“So what do you say we take a look at a well know song that utilizes open d tuning? Today I’m going to use Bob Dylan’s Simple Twist of Fate off of Blood on the Tracks, an awesome song from an awesome record. I recommend you check it out.
What I’ll do is I’ll run through one round of all the chords he uses and I’ll break them down one by one and show you the fingering so you can follow along at home. You’ll see this is a great way of applying this really open sound to give the listener something really different. It creates a whole different vibe that Dylan is great a providing. Anyone can apply this to any piece of music they are working on, you don’t always have to play the same chords in the same standard tuning.
So he keeps doing that cycle over and over again. It has a little bit of a blues element in it, but we will cover the technical aspects of that in a later video. Lets walk through how he is fingering it because it is very minimalist and utilizes simple fingering and chord structures:
The song starts with two fingers: ring finger on 5th fret of the 2nd string and my middle finger on the 4th fret of the 3rd string and I’m just letting that ring out. This is “home base” for the song. Then we just descend a bit.
All I’m doing for the second chord is moving down one fret on the second string while staying on the same spot on the third string. Can you guess the third chord? It’s just down one more fret on that same string. It is dissonant for a minute.
Then he comes in with a chord that almost looks like an E7 in standard but it is slightly different. What I’m doing here is: my middle finger is on the 2nd fret of the second string, my pointer finger is on the 1st fret of the fourth string and my ring finger is on the 2nd fret of the fifth string. Again, just let everything ring out. If you want to throw in the bottom D you can do that as well. Every once in a while he will lift the ring finger up to let that A ring out.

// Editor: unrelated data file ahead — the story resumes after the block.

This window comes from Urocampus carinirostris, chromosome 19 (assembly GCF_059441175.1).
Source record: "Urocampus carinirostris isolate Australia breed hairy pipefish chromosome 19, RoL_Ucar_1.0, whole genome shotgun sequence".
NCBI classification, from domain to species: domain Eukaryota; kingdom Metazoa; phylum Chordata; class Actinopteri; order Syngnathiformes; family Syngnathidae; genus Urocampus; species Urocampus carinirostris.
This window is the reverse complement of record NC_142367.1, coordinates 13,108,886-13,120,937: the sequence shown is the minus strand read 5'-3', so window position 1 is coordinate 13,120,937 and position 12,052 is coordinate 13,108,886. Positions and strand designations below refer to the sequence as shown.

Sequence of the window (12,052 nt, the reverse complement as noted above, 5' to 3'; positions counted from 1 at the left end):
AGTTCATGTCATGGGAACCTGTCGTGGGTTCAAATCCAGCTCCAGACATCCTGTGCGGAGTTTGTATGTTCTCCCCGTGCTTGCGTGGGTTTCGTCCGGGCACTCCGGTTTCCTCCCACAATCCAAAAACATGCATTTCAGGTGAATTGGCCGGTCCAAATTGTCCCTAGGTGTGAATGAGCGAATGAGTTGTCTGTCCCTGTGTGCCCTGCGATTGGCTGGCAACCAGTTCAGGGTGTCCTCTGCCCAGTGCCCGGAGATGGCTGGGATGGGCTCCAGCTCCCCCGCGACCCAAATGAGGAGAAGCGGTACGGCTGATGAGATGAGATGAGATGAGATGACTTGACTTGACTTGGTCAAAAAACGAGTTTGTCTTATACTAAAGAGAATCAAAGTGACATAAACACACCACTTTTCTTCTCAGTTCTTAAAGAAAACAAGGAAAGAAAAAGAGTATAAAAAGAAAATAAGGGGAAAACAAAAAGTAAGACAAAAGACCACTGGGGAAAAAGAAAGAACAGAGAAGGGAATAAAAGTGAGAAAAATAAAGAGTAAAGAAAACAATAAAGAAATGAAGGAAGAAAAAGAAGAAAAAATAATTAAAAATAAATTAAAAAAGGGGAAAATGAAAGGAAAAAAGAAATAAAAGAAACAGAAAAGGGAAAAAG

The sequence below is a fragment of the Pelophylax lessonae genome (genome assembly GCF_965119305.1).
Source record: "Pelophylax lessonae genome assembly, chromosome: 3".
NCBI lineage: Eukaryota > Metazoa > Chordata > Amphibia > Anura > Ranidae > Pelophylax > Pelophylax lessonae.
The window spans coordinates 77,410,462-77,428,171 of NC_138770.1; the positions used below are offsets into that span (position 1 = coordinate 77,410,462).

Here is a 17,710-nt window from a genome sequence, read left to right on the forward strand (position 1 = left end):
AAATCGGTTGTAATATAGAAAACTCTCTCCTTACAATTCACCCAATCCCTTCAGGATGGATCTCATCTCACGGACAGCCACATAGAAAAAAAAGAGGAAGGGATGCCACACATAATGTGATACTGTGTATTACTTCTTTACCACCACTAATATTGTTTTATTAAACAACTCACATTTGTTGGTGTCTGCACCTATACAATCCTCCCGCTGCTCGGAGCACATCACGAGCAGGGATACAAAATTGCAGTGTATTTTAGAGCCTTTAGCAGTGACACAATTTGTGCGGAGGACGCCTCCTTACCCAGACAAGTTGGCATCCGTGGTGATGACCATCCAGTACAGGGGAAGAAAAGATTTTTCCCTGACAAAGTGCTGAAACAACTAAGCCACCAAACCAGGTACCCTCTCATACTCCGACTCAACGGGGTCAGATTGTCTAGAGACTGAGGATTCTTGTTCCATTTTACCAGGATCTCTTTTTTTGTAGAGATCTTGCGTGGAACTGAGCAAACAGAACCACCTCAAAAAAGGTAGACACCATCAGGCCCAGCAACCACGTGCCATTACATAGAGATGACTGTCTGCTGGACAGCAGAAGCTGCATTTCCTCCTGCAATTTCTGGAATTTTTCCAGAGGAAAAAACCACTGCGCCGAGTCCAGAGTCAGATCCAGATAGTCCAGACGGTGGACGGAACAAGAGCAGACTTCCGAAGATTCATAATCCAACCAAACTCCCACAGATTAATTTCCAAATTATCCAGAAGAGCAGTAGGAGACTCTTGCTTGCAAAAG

Then that chord goes from Major to Minor. So here this is where I’m muting the top strings because we don’t want them in the chord and I’m just letting the other four strings ring out which are: middle finger on the 5th fret of the third string, pointer finger on the 4th fret of the fourth string, ring finger on the 5th fret of the fifth string and letting the top string ring.
Then go back to the very first chord. Then he walks down in a sequential way. So I’m coming from that first chord, which again is on the 5th fret of the second string and the 4th fret of the third string. Then walking down to the 4th fret of the second string and the 2nd fret of the third string. Then back to the chord I played earlier: 2nd fret second string, 1st fret on the fourth string, and 2nd fret on the fifth string.
Then to wrap it up he goes back to the tonic, hits the 5 chord quickly (with middle finger on 2nd fret of the third string, pointer on the 1st fret of the fourth string and ring finger on 2nd fret on the 5th string). Then back to the tonic.
That’s the quick run through in Open D Tuning today. I really recommend that you rewind and watch this as many times as necessary until you get it down pat.”
This one is a blast, hope you enjoy it!